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If You Always Wanted to Read The Dictator Pope…

…but never quite found the time, take yourself over to Crisis Magazine and read the excellent overview of the Francis Pontificate from Julia Meloni entitled, Francis Allies Reveal Their Plans for Revolutionary Change.

Here’s an excerpt, and yes, it’s all this well-written:

For Murphy-O’Connor and other mafia alumni, including Cardinals Kasper and Danneels, had expertly toured pre-conclave gatherings promoting Bergoglio.  And according to Marco Politi, on the evening of March 9, Murphy-O’Connor had met with Cardinals Kasper, Coccopalmerio, Bertello, Nicola, and Tauran to strategize seeking the backing of others. It is unclear whether one of the Italians in the group was the “influential Italian gentleman” who asked then-Cardinal McCarrick to “talk up” Bergoglio, but both McCarrick and Coccopalmerio gave early interviews pushing for a “Latin American” pope.

On March 12, before the conclave’s start that evening, Murphy-O’Connor fell into step beside Bergoglio.

“Watch out, now it’s your turn,” Murphy-O’Connor said.

“I understand,” Bergoglio replied. He was calm, said Murphy-O’Connor, and “was aware that he was probably going to be a candidate going in.”

The next day, Pope Francis emerged at St. Peter’s Loggia flanked by Danneels, the mafia popemaker who had told a king to legalize abortion and a sexual abuse victim to seek forgiveness. A year later, Murphy-O’Connor boasted that a “Pandora’s box” had been opened and that the cardinals “did not know what a steely character [Bergoglio] was, they did not know that he was a Jesuit in very deep ways, they did not know who they were electing.”

For the new pope shared Martini’s “dream” of “permanent” synodalitypermanent revolution, via synods, on “knots” such as marriage and sexuality. Murphy-O’Connor said Pope Francis told him how crucial synods were for enstructuring “collegiality”—mafia code for a decentralized Church authority. Eugenio Scalfari, too, said Francis told him how “long and difficult” Martini’s synodal road would be and how “gently, but firmly and tenaciously” he would need to proceed.

All this talk about long, inexorable marches sounded ominously Gramscian, ominously like a cultural Marxist “revolution by stealth.” When Humanae Vitae was released, Murphy-O’Connor let the leash out artfully, paying lip service to the “Vatican position” on contraception while dispensing “pastoral compassion” to dissenters. Later, amidst the family synods, he would let the leash extend again, saying that doctrine changes indirectly and could “develop” on adultery.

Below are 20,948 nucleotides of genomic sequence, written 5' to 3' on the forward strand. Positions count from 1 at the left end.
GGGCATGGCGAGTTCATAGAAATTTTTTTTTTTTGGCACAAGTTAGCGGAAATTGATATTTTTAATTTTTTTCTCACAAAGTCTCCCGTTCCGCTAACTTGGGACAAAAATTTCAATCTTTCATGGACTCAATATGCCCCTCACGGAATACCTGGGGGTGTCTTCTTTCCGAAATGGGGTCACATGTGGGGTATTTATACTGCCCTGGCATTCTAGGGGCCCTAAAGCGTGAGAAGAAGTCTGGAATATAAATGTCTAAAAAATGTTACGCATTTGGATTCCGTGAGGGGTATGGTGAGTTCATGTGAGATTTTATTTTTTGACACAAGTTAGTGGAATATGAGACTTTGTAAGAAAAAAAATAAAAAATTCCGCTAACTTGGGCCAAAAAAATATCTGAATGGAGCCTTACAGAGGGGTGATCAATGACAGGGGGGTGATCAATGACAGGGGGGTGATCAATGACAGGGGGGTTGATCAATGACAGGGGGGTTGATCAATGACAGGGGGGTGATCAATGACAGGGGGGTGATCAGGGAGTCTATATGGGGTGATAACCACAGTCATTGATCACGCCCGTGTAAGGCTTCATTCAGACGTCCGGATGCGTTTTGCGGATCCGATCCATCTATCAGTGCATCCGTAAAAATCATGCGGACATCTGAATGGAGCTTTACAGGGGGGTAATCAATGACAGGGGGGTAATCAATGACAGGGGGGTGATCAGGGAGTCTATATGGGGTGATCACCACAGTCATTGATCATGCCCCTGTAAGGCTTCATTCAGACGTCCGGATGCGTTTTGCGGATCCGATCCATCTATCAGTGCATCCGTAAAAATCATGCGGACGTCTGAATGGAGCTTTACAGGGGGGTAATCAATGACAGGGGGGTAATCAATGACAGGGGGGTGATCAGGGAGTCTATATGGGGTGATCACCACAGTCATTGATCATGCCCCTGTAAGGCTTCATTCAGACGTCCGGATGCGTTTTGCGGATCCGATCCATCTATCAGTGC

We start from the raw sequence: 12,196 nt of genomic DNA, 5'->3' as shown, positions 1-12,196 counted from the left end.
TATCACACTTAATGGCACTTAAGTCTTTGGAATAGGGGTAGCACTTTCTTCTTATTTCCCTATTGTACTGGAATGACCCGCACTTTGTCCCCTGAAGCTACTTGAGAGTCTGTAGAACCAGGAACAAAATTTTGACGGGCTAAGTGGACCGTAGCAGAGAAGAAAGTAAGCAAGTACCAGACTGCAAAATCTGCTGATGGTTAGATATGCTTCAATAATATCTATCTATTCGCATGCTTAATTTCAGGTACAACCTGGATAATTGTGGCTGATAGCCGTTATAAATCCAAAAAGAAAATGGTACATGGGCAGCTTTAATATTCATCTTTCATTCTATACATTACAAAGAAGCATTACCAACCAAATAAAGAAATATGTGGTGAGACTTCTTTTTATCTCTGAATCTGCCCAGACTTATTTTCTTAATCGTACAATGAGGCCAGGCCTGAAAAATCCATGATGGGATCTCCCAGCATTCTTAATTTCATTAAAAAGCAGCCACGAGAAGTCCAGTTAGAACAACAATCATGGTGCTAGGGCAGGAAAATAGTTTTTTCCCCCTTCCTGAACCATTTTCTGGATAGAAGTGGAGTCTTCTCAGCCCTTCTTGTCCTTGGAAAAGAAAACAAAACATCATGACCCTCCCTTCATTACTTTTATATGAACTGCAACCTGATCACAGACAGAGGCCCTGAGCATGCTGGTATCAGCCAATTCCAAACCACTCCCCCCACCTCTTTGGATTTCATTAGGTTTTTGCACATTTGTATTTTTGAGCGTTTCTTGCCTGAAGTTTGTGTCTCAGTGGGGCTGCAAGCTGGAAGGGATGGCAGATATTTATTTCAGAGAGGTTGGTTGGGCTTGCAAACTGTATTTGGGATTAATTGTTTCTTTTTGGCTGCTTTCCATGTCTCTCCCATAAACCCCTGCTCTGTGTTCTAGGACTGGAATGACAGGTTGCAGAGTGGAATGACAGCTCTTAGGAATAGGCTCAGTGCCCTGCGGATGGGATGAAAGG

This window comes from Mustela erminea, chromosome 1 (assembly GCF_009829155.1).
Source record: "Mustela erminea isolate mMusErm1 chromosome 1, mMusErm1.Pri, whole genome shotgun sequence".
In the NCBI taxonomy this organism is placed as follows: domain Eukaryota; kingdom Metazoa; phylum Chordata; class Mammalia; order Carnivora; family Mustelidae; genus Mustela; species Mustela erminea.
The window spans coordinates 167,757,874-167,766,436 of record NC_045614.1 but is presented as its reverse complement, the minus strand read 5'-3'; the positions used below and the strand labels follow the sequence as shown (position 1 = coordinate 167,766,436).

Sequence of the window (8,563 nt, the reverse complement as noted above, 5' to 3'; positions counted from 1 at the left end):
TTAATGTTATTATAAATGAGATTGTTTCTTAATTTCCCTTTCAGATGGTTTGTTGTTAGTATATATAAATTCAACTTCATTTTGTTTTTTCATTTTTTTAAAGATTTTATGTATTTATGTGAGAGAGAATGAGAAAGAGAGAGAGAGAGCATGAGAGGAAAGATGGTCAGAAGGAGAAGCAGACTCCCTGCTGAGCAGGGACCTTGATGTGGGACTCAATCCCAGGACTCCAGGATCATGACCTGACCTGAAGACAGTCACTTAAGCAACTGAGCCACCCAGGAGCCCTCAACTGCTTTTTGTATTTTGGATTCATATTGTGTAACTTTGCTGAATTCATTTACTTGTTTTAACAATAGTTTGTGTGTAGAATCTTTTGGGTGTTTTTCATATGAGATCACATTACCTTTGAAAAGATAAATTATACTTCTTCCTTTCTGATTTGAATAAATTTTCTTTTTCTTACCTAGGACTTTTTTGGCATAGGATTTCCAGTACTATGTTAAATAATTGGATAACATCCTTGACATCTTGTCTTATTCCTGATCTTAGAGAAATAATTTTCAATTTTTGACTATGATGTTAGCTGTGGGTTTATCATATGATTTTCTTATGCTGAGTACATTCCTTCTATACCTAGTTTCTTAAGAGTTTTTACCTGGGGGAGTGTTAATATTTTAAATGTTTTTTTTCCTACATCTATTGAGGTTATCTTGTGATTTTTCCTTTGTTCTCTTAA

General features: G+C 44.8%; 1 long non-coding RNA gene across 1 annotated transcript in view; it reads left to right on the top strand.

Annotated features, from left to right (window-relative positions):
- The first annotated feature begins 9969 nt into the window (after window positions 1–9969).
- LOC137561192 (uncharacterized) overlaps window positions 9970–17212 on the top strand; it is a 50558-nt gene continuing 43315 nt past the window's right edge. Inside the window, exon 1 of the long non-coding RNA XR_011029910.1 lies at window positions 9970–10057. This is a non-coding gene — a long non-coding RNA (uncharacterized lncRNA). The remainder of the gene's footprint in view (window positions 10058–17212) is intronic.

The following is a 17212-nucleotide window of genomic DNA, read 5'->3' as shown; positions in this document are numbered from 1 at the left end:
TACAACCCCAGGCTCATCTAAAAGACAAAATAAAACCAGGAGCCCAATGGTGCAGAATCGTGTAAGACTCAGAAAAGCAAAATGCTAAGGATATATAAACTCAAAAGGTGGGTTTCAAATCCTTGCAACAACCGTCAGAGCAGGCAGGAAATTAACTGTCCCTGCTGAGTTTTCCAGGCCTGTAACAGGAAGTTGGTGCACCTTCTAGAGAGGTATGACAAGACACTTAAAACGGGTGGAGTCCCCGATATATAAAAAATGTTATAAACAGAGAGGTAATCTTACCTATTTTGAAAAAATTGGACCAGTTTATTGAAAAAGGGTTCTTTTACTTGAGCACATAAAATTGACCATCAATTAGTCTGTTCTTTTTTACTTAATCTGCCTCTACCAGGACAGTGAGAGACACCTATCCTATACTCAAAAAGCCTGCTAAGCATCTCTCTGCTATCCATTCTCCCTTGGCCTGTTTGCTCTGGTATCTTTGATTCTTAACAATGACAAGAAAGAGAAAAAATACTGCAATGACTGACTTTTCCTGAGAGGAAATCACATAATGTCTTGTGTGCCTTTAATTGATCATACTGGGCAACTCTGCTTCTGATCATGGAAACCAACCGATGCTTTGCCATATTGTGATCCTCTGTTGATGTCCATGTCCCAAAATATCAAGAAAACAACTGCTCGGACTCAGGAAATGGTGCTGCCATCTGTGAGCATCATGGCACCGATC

Long ago, Murphy-O’Connor and his mafia predecessor, Cardinal Basil Hume, received letters from Rome after saying “vaguely provocative things” about ordaining married men to the priesthood. Later, Hume would write a document on homosexuality in which he softened the “harsh” term “objectively disordered” and Murphy-O’Connor would crusade for “gay Masses,” calling them a “route back to the sacraments” with “rather better” music to boot.

In 2013, Murphy-O’Connor said how brilliant it was that Pope Francis had quipped, “Who am I to judge?”—a response to a question about Francis’s promotion of a clericwith a history of homosexual scandals. Historian Henry Sire argues that such patronage fits a “pattern”—one “well established” during Bergoglio’s time in Argentina—“whereby he surrounds himself with morally weak people so as to have them under his thumb.”

Asked, before the conclave, whether he would advise that the new pope be “free from any kind of taint of cover-up,” Murphy-O’Connor at one point said: “You’re not going to get a saint straight away, you know; we’re all sort of, we’re all sinners” (31:31). Murphy-O’Connor had himself covered up for a notorious abuser who went on to molest other young victims, some disabled. One of the priest’s confirmed victims claimed that when he abused her Murphy-O’Connor and others were present and involved—yet the CDF’s 2013 investigation into Murphy-O’Connor was stopped because it lacked Pope Francis’s approval. Sources for a respected Vaticanist claim that an angry Francis interrupted Cardinal Müller while he was saying Mass, ordering the investigation’s shutdown.

Murphy-O’Connor died in 2017, too soon to witness what lay beyond “four years of Bergoglio.”  After five years of Francis, the pro-“LGBT” Fr. James Martin and alumni of the “gay Masses” were speaking officially at the World Meeting of Families—while Archbishop Viganò was claiming that Pope Francis had knowingly rehabilitated McCarrick and that Coccopalmerio was part of a “homosexual current” trying to subvert doctrine on homosexuality.

Make a note of all those links. Lots of people make claims about what has happened in and around the Francis pontificate, but documenting it at the granular level is an essential — and painstaking — part of the work. There are times I put together articles and spend about as much time finding links and connecting dots as I do on the actual writing. Meloni is thorough and to the point, and her work marks an excellent addition to the scholarship and journalism already being done on FrancisChurch.

Please read the whole thing. It’s very much worth your time, and it’s great to see such a hard-hitting piece at the magazine that launched my professional Catholic writing career over a decade ago.

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